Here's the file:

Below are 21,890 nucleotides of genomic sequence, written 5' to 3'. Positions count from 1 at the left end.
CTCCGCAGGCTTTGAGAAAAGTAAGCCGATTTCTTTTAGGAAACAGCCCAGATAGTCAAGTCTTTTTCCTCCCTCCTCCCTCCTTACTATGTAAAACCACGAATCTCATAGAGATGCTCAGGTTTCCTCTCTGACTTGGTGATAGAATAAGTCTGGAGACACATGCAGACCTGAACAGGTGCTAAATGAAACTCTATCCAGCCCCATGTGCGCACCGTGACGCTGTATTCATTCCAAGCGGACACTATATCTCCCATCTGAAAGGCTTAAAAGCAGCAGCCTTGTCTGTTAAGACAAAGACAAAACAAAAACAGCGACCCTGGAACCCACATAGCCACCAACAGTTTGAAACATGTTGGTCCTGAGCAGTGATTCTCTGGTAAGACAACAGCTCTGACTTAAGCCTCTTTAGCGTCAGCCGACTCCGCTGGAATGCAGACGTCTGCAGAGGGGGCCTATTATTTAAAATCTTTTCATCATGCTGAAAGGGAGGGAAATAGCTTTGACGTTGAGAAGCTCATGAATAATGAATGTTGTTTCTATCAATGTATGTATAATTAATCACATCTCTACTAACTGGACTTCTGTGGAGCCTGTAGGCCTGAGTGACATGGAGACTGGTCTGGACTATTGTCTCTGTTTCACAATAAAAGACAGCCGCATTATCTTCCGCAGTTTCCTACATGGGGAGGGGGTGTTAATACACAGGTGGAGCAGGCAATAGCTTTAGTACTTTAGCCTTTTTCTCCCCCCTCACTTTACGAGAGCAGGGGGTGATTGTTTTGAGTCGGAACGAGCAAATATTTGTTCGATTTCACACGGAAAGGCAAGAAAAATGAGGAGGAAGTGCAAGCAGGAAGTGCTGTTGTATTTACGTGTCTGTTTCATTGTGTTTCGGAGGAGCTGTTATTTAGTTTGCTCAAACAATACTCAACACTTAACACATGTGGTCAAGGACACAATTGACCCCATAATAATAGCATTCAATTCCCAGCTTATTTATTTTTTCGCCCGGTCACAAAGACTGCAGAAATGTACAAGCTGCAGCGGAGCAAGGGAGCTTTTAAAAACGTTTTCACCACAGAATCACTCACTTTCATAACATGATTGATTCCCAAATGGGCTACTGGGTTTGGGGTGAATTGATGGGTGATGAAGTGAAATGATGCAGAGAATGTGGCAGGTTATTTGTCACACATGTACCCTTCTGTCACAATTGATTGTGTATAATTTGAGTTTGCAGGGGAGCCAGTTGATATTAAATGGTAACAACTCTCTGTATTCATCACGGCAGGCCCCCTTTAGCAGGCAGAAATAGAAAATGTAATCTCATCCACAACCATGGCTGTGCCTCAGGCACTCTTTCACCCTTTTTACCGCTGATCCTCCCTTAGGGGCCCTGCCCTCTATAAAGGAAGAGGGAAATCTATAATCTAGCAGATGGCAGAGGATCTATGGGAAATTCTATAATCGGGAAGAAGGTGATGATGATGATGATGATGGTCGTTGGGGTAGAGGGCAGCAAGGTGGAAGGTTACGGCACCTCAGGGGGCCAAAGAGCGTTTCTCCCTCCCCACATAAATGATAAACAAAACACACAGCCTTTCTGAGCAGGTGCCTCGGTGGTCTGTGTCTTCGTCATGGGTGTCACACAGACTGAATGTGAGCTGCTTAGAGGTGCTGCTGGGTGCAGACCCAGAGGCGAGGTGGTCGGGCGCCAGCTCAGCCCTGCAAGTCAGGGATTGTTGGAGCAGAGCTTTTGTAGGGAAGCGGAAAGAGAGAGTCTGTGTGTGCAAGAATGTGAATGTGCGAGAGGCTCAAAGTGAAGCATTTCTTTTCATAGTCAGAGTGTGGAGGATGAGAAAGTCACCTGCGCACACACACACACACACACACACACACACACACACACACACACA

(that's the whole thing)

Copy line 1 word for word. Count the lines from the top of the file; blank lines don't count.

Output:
Below are 21,890 nucleotides of genomic sequence, written 5' to 3'. Positions count from 1 at the left end.